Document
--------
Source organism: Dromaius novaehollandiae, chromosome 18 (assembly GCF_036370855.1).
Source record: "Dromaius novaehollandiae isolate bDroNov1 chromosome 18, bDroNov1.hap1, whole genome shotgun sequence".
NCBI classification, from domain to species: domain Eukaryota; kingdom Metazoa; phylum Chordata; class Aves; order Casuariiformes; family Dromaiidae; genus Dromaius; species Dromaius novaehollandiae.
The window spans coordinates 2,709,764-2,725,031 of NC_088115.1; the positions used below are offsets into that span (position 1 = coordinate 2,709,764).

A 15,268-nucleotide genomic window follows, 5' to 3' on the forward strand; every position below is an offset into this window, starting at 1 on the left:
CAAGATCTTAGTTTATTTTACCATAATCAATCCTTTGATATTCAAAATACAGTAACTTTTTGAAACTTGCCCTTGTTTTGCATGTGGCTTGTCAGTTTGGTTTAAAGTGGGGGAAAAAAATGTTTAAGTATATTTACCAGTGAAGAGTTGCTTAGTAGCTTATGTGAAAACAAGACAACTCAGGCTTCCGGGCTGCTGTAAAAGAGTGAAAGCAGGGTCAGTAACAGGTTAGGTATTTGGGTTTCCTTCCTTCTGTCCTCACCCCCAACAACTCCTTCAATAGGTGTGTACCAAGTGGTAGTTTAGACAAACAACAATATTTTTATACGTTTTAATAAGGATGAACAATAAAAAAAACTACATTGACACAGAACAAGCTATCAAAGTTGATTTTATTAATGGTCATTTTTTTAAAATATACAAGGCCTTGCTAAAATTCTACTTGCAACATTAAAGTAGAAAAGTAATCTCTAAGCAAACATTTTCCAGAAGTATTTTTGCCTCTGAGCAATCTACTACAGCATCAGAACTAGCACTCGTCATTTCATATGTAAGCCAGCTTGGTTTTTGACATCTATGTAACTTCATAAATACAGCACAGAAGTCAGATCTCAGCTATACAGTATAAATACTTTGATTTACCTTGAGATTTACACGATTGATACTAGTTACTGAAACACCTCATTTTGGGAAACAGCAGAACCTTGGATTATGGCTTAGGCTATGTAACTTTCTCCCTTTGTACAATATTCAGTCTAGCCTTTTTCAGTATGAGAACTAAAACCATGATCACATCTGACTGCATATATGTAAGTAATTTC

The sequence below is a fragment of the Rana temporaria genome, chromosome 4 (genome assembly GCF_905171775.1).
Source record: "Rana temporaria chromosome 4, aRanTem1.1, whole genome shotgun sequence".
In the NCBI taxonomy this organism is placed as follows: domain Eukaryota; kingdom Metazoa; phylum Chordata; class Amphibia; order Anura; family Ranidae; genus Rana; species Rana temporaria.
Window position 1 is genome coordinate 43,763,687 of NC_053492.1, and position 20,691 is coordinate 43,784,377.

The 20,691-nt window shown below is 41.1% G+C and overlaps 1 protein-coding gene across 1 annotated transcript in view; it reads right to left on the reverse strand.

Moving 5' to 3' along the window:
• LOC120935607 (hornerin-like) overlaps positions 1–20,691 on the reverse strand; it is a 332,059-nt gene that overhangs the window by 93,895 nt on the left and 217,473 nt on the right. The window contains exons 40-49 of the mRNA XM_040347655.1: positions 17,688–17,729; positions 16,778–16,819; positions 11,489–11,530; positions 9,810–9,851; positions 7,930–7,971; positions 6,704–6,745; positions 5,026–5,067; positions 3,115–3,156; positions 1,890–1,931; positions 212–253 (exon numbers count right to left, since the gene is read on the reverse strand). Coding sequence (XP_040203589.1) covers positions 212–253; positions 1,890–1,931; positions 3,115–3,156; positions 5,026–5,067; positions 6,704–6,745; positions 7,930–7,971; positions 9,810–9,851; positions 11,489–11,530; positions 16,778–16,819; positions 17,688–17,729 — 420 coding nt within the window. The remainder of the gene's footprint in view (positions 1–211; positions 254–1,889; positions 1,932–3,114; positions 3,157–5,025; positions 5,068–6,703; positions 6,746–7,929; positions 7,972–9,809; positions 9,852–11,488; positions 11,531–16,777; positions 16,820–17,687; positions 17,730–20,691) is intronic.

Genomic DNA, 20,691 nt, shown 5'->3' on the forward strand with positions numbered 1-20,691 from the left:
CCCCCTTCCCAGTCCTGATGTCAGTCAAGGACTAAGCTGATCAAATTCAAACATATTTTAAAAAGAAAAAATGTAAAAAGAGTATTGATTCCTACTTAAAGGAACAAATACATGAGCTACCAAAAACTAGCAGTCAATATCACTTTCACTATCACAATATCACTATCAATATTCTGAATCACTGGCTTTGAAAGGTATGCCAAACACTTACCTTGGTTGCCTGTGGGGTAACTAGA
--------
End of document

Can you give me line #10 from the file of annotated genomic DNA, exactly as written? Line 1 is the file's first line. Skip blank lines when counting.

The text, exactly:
Window position 1 is genome coordinate 43,763,687 of NC_053492.1, and position 20,691 is coordinate 43,784,377.